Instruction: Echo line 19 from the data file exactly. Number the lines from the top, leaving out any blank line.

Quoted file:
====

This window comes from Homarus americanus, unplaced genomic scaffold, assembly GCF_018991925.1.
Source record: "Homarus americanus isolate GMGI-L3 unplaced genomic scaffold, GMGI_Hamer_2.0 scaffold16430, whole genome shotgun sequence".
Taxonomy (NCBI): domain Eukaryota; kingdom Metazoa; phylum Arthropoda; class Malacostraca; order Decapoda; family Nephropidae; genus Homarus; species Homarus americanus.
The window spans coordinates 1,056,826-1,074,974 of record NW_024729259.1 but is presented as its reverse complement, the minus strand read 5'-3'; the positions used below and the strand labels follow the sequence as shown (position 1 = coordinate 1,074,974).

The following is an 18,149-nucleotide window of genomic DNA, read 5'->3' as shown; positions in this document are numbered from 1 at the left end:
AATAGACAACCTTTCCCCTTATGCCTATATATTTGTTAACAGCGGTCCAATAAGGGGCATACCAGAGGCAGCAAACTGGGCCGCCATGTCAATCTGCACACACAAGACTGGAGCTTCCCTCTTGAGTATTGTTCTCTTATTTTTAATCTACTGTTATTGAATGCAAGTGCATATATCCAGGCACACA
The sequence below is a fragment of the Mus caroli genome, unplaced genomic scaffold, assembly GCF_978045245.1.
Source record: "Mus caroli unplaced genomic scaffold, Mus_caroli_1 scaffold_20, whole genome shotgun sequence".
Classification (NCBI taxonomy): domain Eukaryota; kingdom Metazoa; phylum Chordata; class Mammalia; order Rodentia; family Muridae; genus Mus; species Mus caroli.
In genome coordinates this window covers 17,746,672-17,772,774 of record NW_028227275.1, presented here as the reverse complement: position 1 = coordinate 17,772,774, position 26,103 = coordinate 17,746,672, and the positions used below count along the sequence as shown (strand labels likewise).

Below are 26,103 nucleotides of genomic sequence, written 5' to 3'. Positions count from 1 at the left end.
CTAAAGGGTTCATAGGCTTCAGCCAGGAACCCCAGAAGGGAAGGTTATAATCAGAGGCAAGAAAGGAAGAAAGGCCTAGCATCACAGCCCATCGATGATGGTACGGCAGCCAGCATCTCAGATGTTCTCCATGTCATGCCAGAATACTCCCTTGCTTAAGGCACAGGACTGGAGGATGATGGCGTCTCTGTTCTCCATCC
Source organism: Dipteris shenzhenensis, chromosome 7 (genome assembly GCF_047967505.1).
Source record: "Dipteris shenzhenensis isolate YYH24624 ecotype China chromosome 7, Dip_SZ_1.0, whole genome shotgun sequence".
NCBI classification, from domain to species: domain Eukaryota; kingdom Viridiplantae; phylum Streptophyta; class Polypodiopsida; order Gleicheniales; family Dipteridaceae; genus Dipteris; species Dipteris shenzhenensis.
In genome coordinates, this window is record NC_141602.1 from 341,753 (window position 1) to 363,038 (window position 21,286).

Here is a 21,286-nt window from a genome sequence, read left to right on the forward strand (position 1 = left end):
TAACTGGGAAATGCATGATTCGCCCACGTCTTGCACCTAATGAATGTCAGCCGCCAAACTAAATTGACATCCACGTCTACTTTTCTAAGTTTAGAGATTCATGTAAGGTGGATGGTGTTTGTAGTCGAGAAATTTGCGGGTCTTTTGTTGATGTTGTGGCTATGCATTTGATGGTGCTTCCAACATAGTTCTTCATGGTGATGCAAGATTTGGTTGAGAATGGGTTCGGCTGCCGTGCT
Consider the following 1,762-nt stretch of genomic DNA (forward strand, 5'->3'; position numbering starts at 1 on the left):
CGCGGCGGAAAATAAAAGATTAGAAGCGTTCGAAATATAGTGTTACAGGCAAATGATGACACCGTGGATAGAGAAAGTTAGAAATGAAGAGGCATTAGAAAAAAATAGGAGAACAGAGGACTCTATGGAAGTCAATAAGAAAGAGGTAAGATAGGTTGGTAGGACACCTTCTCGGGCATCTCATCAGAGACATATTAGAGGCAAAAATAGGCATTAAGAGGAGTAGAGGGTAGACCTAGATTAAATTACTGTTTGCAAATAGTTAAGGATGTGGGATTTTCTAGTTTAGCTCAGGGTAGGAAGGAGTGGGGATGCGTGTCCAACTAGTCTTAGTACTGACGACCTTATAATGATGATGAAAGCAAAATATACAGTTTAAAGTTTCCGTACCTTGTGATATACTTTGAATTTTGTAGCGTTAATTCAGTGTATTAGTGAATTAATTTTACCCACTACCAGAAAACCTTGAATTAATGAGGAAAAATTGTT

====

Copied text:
Consider the following 1,762-nt stretch of genomic DNA (forward strand, 5'->3'; position numbering starts at 1 on the left):